Monday, January 30, 2012

The Biology of Partisanship

An interesting study from the University of Nebraska-Lincoln on different biological responses to political image stimuli. First, the study design:
To gauge participants' physiological responses, they were shown a series of images on a screen. Electrodes measured subtle skin conductance changes, which indicated an emotional response. The cognitive data, meanwhile, was gathered by outfitting participants with eyetracking equipment that captured even the most subtle of eye movements while combinations of unpleasant and pleasant photos appeared on the screen.
Next, the results:
Consistent with the idea that conservatives seem to respond more to negative stimuli while liberals respond more to positive stimuli, conservatives also exhibited a stronger physiological response to images of Democratic politicians – presumed to be a negative to them – than they did on pictures of well-known Republicans. Liberals, on the other hand, had a stronger physiological response to the Democrats – presumed to be a positive stimulus to them – than they did to images of the Republicans.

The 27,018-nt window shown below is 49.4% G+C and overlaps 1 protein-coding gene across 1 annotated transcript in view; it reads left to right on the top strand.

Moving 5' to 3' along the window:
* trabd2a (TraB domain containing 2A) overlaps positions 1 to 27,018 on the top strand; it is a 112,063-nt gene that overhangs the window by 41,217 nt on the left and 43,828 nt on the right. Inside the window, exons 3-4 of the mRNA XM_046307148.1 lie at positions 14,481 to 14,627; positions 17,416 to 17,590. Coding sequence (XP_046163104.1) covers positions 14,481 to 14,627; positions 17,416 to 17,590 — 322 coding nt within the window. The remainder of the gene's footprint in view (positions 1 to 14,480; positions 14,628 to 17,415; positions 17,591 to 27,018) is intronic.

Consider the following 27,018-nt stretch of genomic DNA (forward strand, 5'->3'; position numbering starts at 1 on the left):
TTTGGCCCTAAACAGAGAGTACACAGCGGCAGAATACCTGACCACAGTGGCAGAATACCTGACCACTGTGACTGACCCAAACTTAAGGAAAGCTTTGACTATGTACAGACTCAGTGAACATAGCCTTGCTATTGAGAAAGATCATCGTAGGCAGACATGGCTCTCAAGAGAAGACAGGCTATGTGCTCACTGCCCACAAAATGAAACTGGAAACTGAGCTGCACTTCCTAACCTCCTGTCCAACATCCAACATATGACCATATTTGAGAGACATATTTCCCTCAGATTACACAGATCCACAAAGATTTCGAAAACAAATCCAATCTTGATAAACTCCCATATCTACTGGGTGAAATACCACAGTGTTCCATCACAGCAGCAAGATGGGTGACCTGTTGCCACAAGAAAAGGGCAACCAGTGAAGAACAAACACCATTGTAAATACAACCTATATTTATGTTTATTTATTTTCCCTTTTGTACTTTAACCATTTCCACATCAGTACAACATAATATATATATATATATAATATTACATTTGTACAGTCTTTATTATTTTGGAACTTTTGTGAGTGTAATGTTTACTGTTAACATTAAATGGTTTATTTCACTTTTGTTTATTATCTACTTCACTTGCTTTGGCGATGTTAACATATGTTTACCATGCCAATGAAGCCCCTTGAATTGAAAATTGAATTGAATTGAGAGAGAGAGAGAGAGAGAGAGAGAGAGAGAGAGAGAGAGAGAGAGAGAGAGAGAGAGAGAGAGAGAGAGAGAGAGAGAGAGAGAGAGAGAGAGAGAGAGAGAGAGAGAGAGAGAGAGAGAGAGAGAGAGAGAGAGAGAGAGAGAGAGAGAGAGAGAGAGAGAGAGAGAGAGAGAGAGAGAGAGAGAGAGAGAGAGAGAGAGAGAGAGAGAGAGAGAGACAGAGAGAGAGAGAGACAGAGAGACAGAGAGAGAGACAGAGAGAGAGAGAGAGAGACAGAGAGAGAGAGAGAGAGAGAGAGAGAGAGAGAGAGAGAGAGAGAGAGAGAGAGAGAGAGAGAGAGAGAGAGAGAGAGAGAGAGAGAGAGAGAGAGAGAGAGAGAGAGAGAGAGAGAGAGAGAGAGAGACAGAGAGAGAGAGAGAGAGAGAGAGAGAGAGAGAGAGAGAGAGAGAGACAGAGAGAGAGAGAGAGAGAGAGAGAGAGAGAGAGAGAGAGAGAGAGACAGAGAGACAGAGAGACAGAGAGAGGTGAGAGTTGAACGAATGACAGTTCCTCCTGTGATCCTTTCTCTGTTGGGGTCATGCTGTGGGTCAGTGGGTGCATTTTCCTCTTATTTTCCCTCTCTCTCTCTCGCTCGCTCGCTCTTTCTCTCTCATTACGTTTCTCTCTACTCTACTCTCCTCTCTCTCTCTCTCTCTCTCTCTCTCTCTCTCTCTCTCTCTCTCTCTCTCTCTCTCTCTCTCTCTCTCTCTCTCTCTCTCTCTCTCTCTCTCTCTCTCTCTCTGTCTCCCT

The researchers were careful to not make a value judgment on either political orientation. But they did note that their discovery provided an opportunity to recognize the relevance of deeper biological variables in politics and turn down political polarization.
As far as I can tell, this type of research is still fairly new. I'm interested to see how political scientists integrate findings like this to their understanding of partisanship as more studies on topic are published.

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